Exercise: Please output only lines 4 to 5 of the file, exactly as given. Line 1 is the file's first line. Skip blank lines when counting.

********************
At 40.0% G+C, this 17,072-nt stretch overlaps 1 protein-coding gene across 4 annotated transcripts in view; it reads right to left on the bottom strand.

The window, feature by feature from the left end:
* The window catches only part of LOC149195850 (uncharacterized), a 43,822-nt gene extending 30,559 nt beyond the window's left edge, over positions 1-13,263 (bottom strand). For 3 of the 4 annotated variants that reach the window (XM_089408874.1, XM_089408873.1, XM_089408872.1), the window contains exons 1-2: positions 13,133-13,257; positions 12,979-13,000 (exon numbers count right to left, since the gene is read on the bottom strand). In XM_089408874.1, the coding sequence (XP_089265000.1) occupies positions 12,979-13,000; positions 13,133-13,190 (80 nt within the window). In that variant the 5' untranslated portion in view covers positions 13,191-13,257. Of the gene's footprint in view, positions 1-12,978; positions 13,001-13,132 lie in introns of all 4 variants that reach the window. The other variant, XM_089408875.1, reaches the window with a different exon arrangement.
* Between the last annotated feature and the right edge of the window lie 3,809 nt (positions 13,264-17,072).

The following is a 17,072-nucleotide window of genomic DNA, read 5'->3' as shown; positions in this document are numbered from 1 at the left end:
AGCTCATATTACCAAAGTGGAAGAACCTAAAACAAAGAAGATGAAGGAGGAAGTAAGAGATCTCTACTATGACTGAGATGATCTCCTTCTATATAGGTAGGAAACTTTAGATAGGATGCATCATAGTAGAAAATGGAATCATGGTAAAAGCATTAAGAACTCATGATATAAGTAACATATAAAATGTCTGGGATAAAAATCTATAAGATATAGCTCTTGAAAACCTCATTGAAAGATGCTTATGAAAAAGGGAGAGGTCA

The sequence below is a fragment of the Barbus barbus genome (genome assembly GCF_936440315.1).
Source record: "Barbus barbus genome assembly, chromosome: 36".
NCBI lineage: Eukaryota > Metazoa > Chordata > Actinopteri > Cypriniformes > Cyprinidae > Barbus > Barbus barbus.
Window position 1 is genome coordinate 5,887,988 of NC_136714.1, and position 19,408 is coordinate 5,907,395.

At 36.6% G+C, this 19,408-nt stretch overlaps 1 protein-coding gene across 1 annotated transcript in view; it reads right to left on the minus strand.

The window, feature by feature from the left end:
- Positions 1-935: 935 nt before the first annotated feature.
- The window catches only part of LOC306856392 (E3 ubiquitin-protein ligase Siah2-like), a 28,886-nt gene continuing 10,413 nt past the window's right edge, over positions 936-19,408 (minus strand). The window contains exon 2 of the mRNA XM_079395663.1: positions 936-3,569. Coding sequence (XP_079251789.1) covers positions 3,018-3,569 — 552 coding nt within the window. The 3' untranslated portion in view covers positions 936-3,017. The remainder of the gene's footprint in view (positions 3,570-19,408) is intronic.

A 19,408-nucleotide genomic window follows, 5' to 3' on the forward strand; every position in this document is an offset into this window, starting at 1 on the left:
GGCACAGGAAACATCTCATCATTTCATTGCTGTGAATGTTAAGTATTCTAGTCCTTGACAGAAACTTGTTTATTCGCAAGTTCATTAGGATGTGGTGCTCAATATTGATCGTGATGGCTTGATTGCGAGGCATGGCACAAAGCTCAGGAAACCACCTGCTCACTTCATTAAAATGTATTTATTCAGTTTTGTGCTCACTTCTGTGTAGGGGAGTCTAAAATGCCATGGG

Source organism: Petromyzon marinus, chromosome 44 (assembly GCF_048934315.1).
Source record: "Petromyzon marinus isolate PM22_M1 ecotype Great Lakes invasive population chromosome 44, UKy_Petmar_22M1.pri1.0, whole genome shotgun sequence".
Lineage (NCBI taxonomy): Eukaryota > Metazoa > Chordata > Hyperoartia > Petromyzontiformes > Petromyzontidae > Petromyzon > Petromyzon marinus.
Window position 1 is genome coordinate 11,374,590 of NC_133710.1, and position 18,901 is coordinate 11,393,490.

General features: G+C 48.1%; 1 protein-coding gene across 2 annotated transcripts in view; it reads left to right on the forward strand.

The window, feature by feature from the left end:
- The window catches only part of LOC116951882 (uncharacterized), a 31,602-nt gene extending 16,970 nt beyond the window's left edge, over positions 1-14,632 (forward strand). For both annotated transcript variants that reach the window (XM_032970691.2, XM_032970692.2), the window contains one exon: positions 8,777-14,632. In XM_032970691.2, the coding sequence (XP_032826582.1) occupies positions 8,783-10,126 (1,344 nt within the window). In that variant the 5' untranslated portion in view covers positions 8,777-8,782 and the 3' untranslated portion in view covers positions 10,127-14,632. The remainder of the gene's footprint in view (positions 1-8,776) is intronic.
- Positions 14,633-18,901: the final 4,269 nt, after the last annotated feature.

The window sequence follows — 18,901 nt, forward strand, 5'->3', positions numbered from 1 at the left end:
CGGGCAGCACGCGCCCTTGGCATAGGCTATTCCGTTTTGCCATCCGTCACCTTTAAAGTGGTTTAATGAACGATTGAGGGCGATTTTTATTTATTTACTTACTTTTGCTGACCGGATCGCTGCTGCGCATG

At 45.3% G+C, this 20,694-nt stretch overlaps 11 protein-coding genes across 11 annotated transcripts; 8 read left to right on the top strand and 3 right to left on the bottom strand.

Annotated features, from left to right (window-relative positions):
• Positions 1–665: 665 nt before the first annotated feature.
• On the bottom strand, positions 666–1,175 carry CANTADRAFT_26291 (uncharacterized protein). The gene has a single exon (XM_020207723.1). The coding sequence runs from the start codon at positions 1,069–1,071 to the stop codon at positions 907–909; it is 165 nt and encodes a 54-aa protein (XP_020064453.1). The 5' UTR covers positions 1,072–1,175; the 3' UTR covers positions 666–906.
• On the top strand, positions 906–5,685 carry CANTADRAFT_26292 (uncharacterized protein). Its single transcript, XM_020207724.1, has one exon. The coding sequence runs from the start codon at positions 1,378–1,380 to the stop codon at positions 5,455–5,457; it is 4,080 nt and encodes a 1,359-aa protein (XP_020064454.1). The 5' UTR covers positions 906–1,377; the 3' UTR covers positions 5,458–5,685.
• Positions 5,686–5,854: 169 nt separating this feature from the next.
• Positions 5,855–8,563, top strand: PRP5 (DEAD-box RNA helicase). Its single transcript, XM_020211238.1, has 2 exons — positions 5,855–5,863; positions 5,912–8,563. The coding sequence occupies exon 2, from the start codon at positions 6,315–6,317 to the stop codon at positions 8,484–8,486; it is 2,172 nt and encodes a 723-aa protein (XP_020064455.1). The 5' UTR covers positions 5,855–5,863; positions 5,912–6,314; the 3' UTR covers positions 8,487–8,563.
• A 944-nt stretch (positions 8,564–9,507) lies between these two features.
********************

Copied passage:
* Between the last annotated feature and the right edge of the window lie 3,809 nt (positions 13,264-17,072).

The following is a 17,072-nucleotide window of genomic DNA, read 5'->3' as shown; positions in this document are numbered from 1 at the left end: